There seems to be a preoccupation by health business owners on being busy. At the beginning of the year, I was giving a reference for a past employee. As the conversation progressed, the comment, “The expectation is that they will be very busy if they come to work for me”, came out of the blue. I baulked but was unsure of why. Since then, I have reflected heavily on this conversation, my own language and that of my employees, and what I saw when I looked at the positions vacant for Physiotherapists. (At last count, about 30% of advertisements for Physiotherapists use the word “busy”). I have been increasingly convinced that the language of “busy” is not serving us well, either individually or as a profession. I am concerned about what this means for the culture of our workplaces, the well-being of our staff, ourselves and possibly the sustainability and longevity of the health professions if the language reflects the reality of ceaseless and unremitting busyness.
Charles Duhigg, author of Smarter, Faster, Better-The secrets of being productive in life and business and The Power of Habit, gives considerable insight into the problem of being overly busy in his conversation with Brene Brown. https://brenebrown.com/podcast/brene-with-charles-duhigg-on-habits-and-productivity/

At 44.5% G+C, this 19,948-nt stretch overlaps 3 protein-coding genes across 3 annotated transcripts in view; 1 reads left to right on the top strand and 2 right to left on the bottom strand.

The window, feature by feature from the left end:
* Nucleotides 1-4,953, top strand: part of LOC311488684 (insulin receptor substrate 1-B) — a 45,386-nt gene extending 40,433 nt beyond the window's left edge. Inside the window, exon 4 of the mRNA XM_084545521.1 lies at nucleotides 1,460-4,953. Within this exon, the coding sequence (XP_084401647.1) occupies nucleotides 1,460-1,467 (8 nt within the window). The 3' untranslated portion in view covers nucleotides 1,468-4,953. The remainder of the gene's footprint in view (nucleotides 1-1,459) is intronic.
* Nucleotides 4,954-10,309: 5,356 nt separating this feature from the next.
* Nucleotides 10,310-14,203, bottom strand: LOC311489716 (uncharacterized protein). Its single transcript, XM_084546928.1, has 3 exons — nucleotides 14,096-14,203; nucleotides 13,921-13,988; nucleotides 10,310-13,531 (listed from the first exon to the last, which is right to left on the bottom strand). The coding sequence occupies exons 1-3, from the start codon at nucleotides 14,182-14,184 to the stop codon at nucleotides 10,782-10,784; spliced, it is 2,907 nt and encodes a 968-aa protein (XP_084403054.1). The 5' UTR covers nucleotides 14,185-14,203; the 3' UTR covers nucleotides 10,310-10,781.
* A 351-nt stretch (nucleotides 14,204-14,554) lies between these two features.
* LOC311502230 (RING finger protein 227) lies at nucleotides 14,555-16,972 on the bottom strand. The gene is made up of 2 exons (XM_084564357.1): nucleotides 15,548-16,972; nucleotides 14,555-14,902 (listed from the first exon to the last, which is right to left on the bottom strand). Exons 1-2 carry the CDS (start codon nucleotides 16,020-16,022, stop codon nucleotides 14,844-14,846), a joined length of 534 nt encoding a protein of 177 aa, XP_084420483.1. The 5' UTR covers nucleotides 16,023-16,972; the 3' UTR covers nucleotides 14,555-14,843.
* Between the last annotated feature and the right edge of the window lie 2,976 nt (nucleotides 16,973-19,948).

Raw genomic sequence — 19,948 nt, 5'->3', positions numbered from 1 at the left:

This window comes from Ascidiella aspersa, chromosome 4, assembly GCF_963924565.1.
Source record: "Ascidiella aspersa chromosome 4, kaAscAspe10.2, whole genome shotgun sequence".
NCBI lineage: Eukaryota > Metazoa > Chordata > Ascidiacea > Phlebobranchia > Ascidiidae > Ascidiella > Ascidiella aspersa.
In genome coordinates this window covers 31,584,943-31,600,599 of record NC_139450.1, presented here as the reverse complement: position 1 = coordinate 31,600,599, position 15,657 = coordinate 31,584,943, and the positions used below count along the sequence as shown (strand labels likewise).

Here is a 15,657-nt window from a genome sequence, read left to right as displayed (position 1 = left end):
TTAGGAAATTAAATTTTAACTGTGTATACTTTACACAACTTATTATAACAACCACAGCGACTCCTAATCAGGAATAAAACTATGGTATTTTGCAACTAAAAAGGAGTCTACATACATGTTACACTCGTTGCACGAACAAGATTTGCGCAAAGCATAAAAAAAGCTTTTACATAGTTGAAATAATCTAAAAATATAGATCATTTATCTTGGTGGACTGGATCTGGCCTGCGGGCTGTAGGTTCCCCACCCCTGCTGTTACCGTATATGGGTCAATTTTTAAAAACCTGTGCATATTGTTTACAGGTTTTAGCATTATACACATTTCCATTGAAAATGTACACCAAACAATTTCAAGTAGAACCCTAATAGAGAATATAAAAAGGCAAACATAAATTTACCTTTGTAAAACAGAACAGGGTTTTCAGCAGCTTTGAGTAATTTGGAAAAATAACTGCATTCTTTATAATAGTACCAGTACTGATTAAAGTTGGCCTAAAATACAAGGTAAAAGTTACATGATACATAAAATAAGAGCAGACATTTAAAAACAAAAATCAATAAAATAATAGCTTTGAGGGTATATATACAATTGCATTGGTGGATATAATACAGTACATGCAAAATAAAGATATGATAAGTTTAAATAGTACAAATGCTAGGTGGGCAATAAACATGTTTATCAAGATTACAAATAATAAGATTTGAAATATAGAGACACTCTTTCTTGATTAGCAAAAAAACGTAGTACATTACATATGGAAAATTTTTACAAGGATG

” Productivity isn’t about sweating more or working harder. It is not about spending long hours at your desk (sic practice) or making bigger sacrifices. Rather the difference between being merely busy and genuinely productive is about controlling how we think and make better choices rather than reacting to constant demands. (Charles Duhigg: Smarter, Faster, better- The secrets of being productive in life and business)
There is no question that our days as business owners are often more reactive than proactive. Our focus reasonably needs to be on seeing patients and ensuring that all the bills are paid. However, the problem is that many of us are so busy reacting that we do not think about how we could do things differently. The constant state of reacting is like functioning in a cognitive tunnel, dealing with the next most important thing, often leaving us feeling overwhelmed. A recipe for burn-out.
If living in a cognitive tunnel is part of what it is like to be a health business owner or an employee, I wonder what that might mean? Where is the time to be strategic or innovative, to check-in and mentor employees or for self-care? Where is the excitement and fulfilment coming from? If we are not proactive, how does this impact our businesses, our stress levels (the monster we create) and the retention of our employees?
Charles Duhigg says that “Thinking more deeply” is the one most killer productivity app throughout history. We regularly need to step back and ensure that what we are doing aligns with what is most important (Our why) and not all “have tos” or too many other people’s “whys”. Productivity is about getting things done without sacrificing everything that we care about along the way. For some more valuable tips, have a listen to the podcast.
Perhaps it is time to stop and reflect. Be a little less “busy” and become more productive. What kind of workplace do you want to lead. Perhaps, to begin with, we should look for new words to describe our lives and use them in our conversations (and job ads)? We, as leaders, are guiding the culture within our practices and the future of our profession.
Dianna Howell CMgr MIML MAPA